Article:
TORONTO — Autumn’s cooler weather will be a key test for retail landlords _ particularly at shopping malls, which were ailing before COVID-19 and are now reckoning with the aftermath.
“The enclosed malls that don’t have the essential retailers, they were more dramatically affected (by COVID-19 lockdowns),” says Jane Domenico, senior vice-president and national lead at Colliers International in Toronto.
“We’re seeing traffic improve. It’s more need-based visits, rather than the `Let’s go to the mall on Saturday’ entertainment visits. Now, as the weather gets colder, I expect to see traffic improve on those sort of entertainment-type visits, especially with the cinemas open.”
The decline in mall traffic after COVID-19 is yet another sign that malls — once buzzing social hubs — have fallen from shoppers’ good graces.
Domenico recalls a property she had in 1997 near Ottawa, where the foot traffic in the mall would exceed the population of the community each month.
“We had millions and millions of visitors a year,” says Domenico.
After a slew of retailers filed for creditor protection this year _ including Aldo Group, Reitmans and Frank and Oak _ Canadians may be wondering who will pay the rent for those storefronts. It all comes after two Toronto shopping malls reported temporary store closures in late summer due to COVID-19 infections.
A Canadian commercial real estate report by Jones Lang LaSalle IP, Inc. estimates retail investments in the first half of this year were at their lowest in almost a decade.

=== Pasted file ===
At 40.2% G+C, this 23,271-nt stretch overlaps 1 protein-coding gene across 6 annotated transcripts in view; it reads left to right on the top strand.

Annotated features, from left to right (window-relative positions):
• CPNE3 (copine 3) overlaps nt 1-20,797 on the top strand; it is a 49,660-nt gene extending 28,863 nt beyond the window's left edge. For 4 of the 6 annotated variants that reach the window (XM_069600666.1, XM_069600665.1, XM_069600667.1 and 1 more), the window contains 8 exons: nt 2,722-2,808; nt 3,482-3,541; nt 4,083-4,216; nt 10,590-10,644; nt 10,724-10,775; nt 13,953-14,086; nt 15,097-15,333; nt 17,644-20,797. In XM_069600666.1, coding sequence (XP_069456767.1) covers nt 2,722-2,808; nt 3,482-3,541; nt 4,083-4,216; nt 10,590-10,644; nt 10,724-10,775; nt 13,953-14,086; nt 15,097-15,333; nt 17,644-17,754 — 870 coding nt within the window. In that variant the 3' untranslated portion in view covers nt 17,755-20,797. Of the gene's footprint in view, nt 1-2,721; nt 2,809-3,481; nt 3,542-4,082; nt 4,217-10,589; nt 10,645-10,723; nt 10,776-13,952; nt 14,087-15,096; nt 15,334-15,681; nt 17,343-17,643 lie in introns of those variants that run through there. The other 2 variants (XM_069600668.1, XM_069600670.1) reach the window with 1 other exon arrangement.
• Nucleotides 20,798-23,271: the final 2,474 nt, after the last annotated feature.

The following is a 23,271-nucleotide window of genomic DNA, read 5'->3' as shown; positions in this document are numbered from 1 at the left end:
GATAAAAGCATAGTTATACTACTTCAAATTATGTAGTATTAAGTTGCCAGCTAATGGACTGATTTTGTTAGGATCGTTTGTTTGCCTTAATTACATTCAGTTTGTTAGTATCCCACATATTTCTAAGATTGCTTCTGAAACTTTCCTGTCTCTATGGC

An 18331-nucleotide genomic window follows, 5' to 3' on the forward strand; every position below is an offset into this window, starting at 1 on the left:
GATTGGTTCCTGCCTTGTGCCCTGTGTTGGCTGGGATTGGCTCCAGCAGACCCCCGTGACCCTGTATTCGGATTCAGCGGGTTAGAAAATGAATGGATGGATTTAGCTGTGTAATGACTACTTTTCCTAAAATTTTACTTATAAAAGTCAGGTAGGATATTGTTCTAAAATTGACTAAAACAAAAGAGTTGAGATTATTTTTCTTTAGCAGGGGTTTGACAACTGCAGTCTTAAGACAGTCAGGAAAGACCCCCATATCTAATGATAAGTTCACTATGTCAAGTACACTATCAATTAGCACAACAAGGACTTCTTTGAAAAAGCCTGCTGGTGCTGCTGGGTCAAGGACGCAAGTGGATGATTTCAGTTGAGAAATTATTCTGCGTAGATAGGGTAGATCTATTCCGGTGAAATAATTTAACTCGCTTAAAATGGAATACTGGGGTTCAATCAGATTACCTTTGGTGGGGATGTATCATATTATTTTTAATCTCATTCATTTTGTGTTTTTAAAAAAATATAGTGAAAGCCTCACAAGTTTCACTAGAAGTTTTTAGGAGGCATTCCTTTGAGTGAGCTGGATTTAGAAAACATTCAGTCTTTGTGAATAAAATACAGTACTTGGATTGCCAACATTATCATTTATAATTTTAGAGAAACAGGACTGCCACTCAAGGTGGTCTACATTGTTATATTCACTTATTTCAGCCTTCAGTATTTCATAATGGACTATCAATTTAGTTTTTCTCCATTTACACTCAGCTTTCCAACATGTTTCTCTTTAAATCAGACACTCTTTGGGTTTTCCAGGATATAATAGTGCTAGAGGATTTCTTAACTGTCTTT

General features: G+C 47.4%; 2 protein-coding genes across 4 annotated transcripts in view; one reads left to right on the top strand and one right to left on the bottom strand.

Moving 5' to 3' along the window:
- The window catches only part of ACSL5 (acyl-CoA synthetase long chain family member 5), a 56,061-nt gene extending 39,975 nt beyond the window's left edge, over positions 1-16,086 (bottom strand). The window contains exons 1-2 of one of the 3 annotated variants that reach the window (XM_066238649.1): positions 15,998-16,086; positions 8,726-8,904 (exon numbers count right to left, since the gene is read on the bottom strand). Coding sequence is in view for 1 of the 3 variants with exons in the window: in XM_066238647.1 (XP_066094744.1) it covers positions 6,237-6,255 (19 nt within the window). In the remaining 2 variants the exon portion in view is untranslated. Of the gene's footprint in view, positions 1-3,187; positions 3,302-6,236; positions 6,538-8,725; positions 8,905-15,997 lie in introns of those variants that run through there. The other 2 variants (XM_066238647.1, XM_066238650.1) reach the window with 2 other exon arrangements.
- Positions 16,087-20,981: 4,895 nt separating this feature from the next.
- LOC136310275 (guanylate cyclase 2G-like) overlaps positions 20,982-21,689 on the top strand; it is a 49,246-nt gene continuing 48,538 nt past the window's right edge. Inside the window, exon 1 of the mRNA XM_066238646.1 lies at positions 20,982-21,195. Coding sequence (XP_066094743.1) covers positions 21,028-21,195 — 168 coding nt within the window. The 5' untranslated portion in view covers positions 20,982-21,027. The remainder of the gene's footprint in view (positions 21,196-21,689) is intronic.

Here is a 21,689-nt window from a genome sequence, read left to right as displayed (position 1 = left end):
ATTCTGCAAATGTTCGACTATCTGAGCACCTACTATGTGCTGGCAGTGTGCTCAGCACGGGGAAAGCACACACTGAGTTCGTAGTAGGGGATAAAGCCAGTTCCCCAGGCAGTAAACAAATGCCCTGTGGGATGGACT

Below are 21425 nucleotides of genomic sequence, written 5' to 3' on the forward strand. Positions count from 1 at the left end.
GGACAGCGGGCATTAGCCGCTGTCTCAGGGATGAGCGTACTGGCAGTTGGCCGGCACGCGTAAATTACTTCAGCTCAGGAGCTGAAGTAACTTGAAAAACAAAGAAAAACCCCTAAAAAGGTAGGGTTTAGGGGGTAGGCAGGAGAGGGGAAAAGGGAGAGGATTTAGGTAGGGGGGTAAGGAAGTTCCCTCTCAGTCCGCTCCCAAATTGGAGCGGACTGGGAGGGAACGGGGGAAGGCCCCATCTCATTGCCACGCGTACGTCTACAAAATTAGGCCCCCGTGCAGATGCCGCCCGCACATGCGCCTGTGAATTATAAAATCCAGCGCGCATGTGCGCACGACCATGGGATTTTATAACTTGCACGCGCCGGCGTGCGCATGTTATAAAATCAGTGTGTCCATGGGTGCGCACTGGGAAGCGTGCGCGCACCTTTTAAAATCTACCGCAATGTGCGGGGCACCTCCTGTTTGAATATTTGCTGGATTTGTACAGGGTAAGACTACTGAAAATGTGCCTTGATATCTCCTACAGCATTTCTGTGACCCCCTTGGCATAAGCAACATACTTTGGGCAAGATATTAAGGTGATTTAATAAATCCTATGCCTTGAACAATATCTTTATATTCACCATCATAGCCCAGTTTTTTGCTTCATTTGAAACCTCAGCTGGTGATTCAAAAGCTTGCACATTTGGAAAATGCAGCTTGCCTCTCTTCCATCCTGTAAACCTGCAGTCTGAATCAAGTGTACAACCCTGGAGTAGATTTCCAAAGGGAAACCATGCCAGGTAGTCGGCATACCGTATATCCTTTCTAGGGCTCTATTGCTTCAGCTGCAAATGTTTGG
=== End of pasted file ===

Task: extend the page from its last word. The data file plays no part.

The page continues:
“The implications (of COVID-19) on the use of real estate have been momentous,” said JLL’s analysts in the report. “The widespread shift to online shopping is increasingly moving retail footprint from the showroom to the warehouse … Where possible, retailers are converting brick-and-mortar locations to last-mile fulfillment centres, also known as ‘dark stores.”’
In July, RioCan REIT emphasized that it would continue to move away from brick-and-mortar fashion and apparel retailers in favour of grocery stores and pharmacies. The real estate investment trust, which counts Canadian Tire Corp., Loblaw Cos. Ltd., TJX Companies, Inc. and Cineplex among its tenants, singled out fashion retailers as sources of “bad debt,” and said tenants are instead pushing for spaces for storing inventory for online orders.
Ontario’s Teachers’ Pension Plan — which owns Cadillac Fairview — also told investors at the end of August that it was going to “rebalance the portfolio” away from hard-hit sectors such as retail real estate. Cominar REIT, owner of shopping centres such as Quebec’s Centre Laval, has announced a “strategic review.”
Online shopping, on the other hand, has boomed, and the impact is being felt in real estate. Statistics Canada estimated that retail e-commerce sales nearly doubled from February to May, even as total retail sales fell 17.9 per cent. In July, the leading building permit issued was for a $474-million commercial permit issued in Ottawa _ to build a complex that will house an Amazon distribution centre.
There are some reasons to be optimistic, says Domenico. For one, consumer confidence is generally rebounding ahead of the Halloween shopping season. Shopping centres that include a combination of “necessity” retailers with other big-box brands (such as a strip of a grocery store, Home Depot and Best Buy) have hung on during the COVID-19 pandemic. Shoppers are showing more interest in small and local “high street” shops, Domenico says.
Domenico says malls and shopping centres have a chance to pivot, particularly if they can introduce mixed-use real estate into their plazas, such as apartments, condos, senior living or office towers.
She says that for cities that are farther away from distribution centers it will still be more convenient to drop by nearby shops than order online.View link »